dual-boot systems, where I've had to use Partition Magic to shift the
    Windows partitions so I could slip 30-40MB boot partition at the
    beginning of the disc.

    >If it was made by SUSE, it has a
    >link to ./ that is named boot, for just that reason.


    Strange. I've never actually noticed that.

    >With /dev/hda1
    >mounted at /mnt/boot;
    >
    >fatman:~ # ls -l /mnt/boot |grep boot
    >lrwxrwxrwx 1 root root 1 Apr 28 2003 boot -> ./
    >
    >Grub can either call /grub/menu.lst, or /boot/grub/menu.lst to get the
    >same file on (hd0,0). It can also call the / partition of each OS, and
    >search for /boot/grub/*, but when addressing the unmounted (hd0,0) it
    >calls /grub/menu.lst, without the /boot. I noticed this right off when I
    >first installed grub from SuSE 7.2. Even though (hd0,0) was mounted on
    >/boot, menu.lst showed (hd0,0)/grub, (hd0,0)/vmlinuz, (hd0,0)/initrd,
    >without the reference to /boot. I deleted the reference to /boot in
    >/etc/fstab so it wouldn't mount, and couldn't be overwritten, and have run
    >that way ever since.


    My preference is to have /boot mounted read-only, and when I need to
    perform a kernel update, remount it read-write. Interestingly, when I
    made changes to the menu.lst without making /boot RW, I noticed that
    YaST didn't always complain about not being able to write changes. I'll
    have to have a test run with a missing /boot, just to see the effects.



    >Each OS can overwrite the contents of its /boot directory, possibly with
    >a bad kernel built, or bad menu.lst entries, as SUSE did on the last 10.2
    >update.


    As luck has it, I've not yet had that problem[0]. It will be interesting
    to see just what the cause was.

    >When that happens, I always have the working kernels, and menu.lst
    >safely tucked away on the unmounted (hd0,0). After testing, to make sure
    >all is well, I can copy the newest update to (hd0,0), minus the screw-ups.


    :-)


    [0] I'll see later if I get bitten as I've had to perform a fresh
    install of my virtual 10.2 system because I deleted the wrong virtual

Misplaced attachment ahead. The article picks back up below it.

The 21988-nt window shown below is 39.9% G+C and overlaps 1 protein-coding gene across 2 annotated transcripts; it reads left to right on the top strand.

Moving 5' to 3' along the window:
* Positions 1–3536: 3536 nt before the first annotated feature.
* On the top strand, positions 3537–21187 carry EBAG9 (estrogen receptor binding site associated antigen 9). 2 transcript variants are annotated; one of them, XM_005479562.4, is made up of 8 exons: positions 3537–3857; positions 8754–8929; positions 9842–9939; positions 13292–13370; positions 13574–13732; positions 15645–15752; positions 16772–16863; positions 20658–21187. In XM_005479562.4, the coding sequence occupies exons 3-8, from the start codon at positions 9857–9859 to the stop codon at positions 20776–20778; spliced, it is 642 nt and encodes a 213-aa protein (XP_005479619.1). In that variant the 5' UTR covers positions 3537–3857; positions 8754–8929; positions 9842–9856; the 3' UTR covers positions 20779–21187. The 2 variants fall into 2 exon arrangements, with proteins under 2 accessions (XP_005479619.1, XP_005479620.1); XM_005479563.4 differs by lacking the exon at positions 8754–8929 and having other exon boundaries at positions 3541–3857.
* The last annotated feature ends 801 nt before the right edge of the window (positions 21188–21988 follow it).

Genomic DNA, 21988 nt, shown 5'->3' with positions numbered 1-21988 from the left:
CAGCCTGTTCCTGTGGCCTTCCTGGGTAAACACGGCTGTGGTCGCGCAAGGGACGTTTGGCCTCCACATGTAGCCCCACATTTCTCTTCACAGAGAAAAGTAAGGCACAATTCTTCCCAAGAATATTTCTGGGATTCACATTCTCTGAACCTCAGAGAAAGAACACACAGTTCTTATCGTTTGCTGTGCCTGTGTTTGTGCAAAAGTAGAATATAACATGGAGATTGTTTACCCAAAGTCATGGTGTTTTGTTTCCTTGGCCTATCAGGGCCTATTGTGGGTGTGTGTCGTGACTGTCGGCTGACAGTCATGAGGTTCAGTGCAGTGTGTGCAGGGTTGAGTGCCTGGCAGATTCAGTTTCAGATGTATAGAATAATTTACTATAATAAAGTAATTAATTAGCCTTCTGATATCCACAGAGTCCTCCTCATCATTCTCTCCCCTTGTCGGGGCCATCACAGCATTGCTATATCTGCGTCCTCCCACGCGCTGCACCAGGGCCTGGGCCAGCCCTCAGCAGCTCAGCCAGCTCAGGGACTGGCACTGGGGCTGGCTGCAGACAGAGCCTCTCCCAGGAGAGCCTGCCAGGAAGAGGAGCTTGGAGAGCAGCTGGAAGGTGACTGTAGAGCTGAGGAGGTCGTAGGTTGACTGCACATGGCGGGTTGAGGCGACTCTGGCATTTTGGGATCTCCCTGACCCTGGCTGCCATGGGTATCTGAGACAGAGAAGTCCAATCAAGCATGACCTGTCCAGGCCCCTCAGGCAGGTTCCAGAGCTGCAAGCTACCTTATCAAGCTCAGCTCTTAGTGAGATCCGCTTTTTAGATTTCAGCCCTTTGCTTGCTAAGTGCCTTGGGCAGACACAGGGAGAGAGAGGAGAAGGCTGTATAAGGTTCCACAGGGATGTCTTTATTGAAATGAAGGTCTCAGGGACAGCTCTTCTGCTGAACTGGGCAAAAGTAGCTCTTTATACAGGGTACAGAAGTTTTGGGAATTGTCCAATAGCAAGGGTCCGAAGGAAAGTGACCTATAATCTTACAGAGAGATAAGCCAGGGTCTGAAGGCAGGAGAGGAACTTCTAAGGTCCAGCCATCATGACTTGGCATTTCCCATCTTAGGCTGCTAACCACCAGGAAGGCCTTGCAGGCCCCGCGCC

hard drive while doing a clean-up :-(

    Regards,
    David Bolt

    --
    Member of Team Acorn checking nodes at 50 Mnodes/s: http://www.distributed.net/
    RISCOS 3.11 | SUSE 10.0 32bit | SUSE 10.1 32bit | openSUSE 10.2 32bit
    RISCOS 3.6 | SUSE 10.0 64bit | SUSE 10.1 64bit | openSUSE 10.2 64bit
    TOS 4.02 | SUSE 9.3 32bit | | openSUSE 10.3a2 32bit

  9. Re: Can new Mandriva install co-exist in GRUB with Suse?

    imotgm wrote:
    > On Thu, 29 Mar 2007 19:19:27 +0100, David Bolt wrote:
    >
    >> On Thu, 29 Mar 2007, imotgm wrote:-

    >
    >>> Actually, I use the same boot partition for a number of OS installs. I
    >>> just never mount it. I have kernel entries;
    >>>
    >>> kernel (hd0,0)/suse10.0/vmlinuz root=...
    >>> kernel (hd0,0)/suse10.1/vmlinuz root=...
    >>> kernel (hd0,0)/man2007/vmlinuz root=...
    >>>
    >>> with corresponding initrd entries in my menu.lst stanzas. Each OS has a
    >>> directory with its name on it that contains the kernel, initrd,
    >>> System.map, etc. that goes with that OS.

    >> There's another method which would work just as well. It would still
    >> need some manual configuration because the default for GRUB-based
    >> loaders is /boot/grub/

    >
    > Do you have a separate /boot partition? If it was made by SUSE, it has a
    > link to ./ that is named boot, for just that reason. With /dev/hda1
    > mounted at /mnt/boot;


    Yes, I created a separate small boot partition based on my early
    reading, suggesting that the boot partition should be in the
    low-numbered sectors of the hard drive.

    It is at
    /dev/sda1 and is only 250 MB. It indeed has a link to ./ that is named
    boot. (FYI, hda is the SECONDARY drive, and has only Windoze stuff).
    boot has the Suse vmlinuz-2.6.15 ... as well as a symlink to same called
    vmlinuz. There is also a subdirectory grub/ which includes menu.lst and
    all of the stage stuff.

    >
    > fatman:~ # ls -l /mnt/boot |grep boot
    > lrwxrwxrwx 1 root root 1 Apr 28 2003 boot -> ./
    >
    > Grub can either call /grub/menu.lst, or /boot/grub/menu.lst to get the
    > same file on (hd0,0). It can also call the / partition of each OS, and
    > search for /boot/grub/*, but when addressing the unmounted (hd0,0) it
    > calls /grub/menu.lst, without the /boot. I noticed this right off when I
    > first installed grub from SuSE 7.2. Even though (hd0,0) was mounted on
    > /boot, menu.lst showed (hd0,0)/grub, (hd0,0)/vmlinuz, (hd0,0)/initrd,
    > without the reference to /boot. I deleted the reference to /boot in
    > /etc/fstab so it wouldn't mount, and couldn't be overwritten, and have run
    > that way ever since.
    >
    > When I add a new OS, I usually don't install grub. If the Installation
    > wont allow that, I install grub to a floppy. I boot my main OS,
    > mount /dev/hda1, mount the new OS /, and copy the contents of it's /boot
    > into a new directory on /dev/hda1. I then write a stanza in /grub/menu.lst
    > pointing to the contents of that directory, as well as enter the
    > root=/hd(x)(n) for the appropriate / partition. I make a second stanza
    > that points to the / partition's /boot, so that I can boot from either the